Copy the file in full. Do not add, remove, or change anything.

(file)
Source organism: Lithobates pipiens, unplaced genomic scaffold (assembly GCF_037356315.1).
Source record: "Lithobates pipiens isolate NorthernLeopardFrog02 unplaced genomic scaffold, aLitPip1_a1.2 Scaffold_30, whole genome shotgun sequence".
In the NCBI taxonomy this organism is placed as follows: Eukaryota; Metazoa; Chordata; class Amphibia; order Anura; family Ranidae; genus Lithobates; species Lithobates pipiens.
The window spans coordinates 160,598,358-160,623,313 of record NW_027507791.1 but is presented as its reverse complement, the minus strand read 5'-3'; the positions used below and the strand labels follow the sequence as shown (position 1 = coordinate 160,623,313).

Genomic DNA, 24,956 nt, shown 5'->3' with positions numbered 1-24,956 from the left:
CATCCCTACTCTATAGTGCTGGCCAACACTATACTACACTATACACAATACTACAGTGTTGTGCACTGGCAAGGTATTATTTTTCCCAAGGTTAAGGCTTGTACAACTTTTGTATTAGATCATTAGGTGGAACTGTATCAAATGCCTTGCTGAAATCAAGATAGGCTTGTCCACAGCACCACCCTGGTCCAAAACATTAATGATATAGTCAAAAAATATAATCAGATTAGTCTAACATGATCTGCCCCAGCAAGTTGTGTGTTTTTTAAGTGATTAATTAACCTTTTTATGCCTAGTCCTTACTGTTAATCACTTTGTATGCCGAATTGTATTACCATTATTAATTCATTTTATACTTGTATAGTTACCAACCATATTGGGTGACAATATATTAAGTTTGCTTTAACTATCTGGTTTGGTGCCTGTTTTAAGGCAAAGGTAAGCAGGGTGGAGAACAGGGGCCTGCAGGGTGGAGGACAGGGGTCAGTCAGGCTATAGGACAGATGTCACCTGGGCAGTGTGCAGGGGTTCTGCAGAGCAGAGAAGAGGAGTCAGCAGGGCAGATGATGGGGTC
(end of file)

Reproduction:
Source organism: Lithobates pipiens, unplaced genomic scaffold (assembly GCF_037356315.1).
Source record: "Lithobates pipiens isolate NorthernLeopardFrog02 unplaced genomic scaffold, aLitPip1_a1.2 Scaffold_30, whole genome shotgun sequence".
In the NCBI taxonomy this organism is placed as follows: Eukaryota; Metazoa; Chordata; class Amphibia; order Anura; family Ranidae; genus Lithobates; species Lithobates pipiens.
The window spans coordinates 160,598,358-160,623,313 of record NW_027507791.1 but is presented as its reverse complement, the minus strand read 5'-3'; the positions used below and the strand labels follow the sequence as shown (position 1 = coordinate 160,623,313).

Genomic DNA, 24,956 nt, shown 5'->3' with positions numbered 1-24,956 from the left:
CATCCCTACTCTATAGTGCTGGCCAACACTATACTACACTATACACAATACTACAGTGTTGTGCACTGGCAAGGTATTATTTTTCCCAAGGTTAAGGCTTGTACAACTTTTGTATTAGATCATTAGGTGGAACTGTATCAAATGCCTTGCTGAAATCAAGATAGGCTTGTCCACAGCACCACCCTGGTCCAAAACATTAATGATATAGTCAAAAAATATAATCAGATTAGTCTAACATGATCTGCCCCAGCAAGTTGTGTGTTTTTTAAGTGATTAATTAACCTTTTTATGCCTAGTCCTTACTGTTAATCACTTTGTATGCCGAATTGTATTACCATTATTAATTCATTTTATACTTGTATAGTTACCAACCATATTGGGTGACAATATATTAAGTTTGCTTTAACTATCTGGTTTGGTGCCTGTTTTAAGGCAAAGGTAAGCAGGGTGGAGAACAGGGGCCTGCAGGGTGGAGGACAGGGGTCAGTCAGGCTATAGGACAGATGTCACCTGGGCAGTGTGCAGGGGTTCTGCAGAGCAGAGAAGAGGAGTCAGCAGGGCAGATGATGGGGTC